A cold day at the end of March was perhaps not the best time to experience all the joys of Heaton Park, but nevertheless my daughter and I decided a trip there was long overdue.
We travelled quite late in the afternoon, which in hindsight was a bad idea. The park covers over 600 acres and is Manchester’s largest park and open space. There are a lot of things to see and do here and only a full day would really do it justice.
We drove to the park and were had planned to enter via the St Margaret’s Road entrance and pay to use the car park. However, there were plenty of free street parking spaces near the entrance so took one of these instead. If it were a hot summer day I suspect we may have had to use one of the official car parks.
After parking the car we walked to the St Margaret’s Road gate and entered the park. On entering the park you’ll see an impressive modern building on the right. This is actually Heaton Park’s bowling clubhouse; a legacy of the 2002 Commonwealth Games. To the left is Heaton Park Reservoir. The water here supplies the homes of Manchester but actually comes from Haweswater in the Lake District via an 80-mile aqueduct.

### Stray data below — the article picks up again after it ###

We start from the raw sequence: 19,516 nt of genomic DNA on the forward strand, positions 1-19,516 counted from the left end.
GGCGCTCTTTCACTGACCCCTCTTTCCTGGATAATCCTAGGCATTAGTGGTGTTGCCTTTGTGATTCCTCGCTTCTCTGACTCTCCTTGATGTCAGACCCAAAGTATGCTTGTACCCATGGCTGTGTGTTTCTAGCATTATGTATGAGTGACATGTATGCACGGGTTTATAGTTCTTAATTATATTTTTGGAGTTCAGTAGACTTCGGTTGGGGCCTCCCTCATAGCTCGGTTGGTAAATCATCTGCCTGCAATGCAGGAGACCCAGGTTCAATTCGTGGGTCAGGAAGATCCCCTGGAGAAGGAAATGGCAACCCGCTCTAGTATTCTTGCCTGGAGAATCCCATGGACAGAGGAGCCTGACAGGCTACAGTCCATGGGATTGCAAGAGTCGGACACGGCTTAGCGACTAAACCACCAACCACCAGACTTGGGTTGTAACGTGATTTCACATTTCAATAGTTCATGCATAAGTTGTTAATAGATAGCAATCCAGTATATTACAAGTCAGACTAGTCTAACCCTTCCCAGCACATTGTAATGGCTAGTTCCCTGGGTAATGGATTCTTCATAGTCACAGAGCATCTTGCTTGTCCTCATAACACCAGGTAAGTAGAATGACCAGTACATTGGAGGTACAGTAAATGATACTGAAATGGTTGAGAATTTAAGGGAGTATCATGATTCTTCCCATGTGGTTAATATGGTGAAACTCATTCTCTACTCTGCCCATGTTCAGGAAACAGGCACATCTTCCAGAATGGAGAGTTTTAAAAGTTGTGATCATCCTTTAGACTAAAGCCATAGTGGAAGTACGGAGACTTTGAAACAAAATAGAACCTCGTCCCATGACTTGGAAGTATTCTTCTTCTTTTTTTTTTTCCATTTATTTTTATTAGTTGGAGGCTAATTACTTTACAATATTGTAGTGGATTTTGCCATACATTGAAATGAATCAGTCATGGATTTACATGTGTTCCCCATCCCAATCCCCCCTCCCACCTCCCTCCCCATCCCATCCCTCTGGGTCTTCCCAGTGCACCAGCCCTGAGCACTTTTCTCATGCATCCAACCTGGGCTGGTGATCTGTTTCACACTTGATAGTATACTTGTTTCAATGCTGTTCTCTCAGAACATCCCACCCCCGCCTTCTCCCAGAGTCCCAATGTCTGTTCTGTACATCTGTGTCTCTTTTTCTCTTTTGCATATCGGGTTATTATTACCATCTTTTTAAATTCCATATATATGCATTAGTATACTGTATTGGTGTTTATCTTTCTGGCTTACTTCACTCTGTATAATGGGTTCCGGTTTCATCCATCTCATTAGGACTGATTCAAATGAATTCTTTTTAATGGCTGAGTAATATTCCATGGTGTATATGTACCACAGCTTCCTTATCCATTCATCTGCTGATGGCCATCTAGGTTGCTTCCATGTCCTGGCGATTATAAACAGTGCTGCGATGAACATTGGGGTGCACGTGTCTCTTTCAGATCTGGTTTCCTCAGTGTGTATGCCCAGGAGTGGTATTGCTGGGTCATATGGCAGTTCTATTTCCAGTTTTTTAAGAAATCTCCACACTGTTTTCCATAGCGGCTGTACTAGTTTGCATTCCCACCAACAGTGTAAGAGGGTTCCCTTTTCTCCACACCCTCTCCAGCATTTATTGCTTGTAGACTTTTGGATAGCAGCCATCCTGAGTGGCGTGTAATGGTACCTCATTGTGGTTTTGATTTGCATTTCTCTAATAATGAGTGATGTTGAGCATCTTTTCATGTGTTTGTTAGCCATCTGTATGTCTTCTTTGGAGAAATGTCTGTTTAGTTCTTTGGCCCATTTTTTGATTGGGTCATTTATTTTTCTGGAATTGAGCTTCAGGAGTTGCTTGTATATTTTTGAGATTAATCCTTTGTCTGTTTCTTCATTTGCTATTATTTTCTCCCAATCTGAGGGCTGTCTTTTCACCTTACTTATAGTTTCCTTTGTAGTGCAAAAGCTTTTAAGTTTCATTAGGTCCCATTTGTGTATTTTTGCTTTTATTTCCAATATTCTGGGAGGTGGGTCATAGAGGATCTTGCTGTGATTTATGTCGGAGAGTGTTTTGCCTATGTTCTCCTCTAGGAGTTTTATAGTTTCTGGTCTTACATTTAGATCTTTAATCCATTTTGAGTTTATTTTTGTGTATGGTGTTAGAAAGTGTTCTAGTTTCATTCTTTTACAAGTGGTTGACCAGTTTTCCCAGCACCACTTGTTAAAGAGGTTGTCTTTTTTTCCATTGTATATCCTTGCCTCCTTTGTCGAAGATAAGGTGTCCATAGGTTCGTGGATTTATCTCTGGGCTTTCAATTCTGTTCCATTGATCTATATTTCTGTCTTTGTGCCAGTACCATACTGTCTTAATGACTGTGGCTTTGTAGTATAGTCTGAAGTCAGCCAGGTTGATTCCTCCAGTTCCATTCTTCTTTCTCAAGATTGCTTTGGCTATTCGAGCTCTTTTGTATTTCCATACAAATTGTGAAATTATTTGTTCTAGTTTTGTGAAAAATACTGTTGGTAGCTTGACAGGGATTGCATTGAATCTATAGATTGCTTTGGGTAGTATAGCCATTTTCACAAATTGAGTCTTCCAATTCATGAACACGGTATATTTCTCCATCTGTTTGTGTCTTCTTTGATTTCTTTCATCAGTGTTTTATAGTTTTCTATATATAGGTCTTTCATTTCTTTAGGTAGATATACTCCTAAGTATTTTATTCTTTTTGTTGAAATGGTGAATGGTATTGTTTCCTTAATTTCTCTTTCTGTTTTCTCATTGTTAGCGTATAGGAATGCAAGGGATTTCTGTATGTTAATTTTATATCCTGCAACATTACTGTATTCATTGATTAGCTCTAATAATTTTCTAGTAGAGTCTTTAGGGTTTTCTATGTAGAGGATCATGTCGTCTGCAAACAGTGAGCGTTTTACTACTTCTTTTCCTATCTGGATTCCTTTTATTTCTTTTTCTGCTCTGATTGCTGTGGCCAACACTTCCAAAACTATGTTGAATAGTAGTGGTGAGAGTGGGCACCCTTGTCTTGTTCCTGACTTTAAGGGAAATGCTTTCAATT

It wasn’t long before we reached the Northern Play Area, one of two dedicated children’s playgrounds at Heaton Park. My daughter’s eyes lit up on seeing the slide. It’s huge and dominates the playground and reminded her of the one at Witton Country Park in Blackburn. She also loved the tightrope walk here, although she failed to achieve a successful crossing.
After half an hour on the playground it was time to head to Heaton Park Animal Centre. It’s a small children’s ‘zoo’ with goats, pigs, rabbits, and the like that children can pet. My daughter was disappointed when Animal World at Moss Bank Park in Bolton closed down and was happy to find a nearby replacement.
After leaving the Animal Centre we came across a fair. This isn’t a permanent attraction and was only there for the month. Admission was free and the rides were fairly cheap. We went on the rollercoaster and must have enjoyed at least twenty loops of the circuit. The operator was either very generous or got side-tracked.